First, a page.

Laity, Peter R. and Cameron, Ruth E. (2009) A small-angle X-ray scattering study of local variations within powder compacts. Powder Technology, 192 (3). pp. 287-297. ISSN 0032-5910

This work used two-dimensional small-angle X-ray scattering (2D-SAXS) to investigate the compaction behaviour of pre-gelatinised starch (PGS) and microcrystalline cellulose (MCC), which are commonly used as pharmaceutical excipients. By analysing azimuthal variations in scattering intensity, reproducible relationships were found between the compaction pressure, relative density and changes in the shapes of 2D-SAXS patterns for each material. These results indicated differences in the compaction mechanisms between PGS and MCC.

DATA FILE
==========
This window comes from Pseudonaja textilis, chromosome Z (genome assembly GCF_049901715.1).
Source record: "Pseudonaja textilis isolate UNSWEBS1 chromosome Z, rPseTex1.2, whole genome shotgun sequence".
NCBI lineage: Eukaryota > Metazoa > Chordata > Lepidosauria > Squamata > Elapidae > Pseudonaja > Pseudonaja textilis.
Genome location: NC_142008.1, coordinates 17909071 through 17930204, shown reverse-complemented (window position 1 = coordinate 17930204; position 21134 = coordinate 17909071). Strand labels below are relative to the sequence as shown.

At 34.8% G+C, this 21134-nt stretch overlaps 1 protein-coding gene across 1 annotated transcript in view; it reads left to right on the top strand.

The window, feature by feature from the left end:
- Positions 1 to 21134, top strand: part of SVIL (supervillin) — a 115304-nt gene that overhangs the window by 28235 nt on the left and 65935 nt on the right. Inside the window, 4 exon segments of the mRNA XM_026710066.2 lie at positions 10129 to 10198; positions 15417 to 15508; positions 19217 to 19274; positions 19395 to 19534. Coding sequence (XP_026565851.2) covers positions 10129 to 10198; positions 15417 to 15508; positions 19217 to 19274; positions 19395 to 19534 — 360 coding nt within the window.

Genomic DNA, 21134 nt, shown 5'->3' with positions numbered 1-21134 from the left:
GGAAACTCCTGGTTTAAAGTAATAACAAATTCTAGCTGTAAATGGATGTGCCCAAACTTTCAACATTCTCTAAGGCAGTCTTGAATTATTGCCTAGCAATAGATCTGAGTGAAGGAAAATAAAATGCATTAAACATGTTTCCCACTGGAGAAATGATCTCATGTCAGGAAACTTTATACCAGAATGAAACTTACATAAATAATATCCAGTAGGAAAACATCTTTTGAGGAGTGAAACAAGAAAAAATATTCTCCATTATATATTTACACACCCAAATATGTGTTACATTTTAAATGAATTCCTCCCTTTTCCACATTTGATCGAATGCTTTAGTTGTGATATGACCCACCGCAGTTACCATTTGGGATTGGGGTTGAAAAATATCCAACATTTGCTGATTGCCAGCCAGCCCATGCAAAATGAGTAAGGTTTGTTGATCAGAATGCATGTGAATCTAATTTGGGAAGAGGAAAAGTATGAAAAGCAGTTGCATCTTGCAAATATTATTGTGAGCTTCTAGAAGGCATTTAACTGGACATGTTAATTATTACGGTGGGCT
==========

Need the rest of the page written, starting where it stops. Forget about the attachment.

The relationships also provided a means for investigating local variations in compaction behaviour within specimens prepared using different materials and compaction conditions. Relative density results from 2D-SAXS were consistent with expectations based on the effects of friction during compaction and appeared similar to data from other methods. In addition, however, 2D-SAXS measurements revealed local variations in the effective direction in which compaction occurred, with significant radial components observed near the die walls. This appeared to be consistent with the transfer of some compaction pressure to friction on the die wall. These observations represent an important advance, since other experimental methods do not easily reveal the direction of force transmission within the powder compact.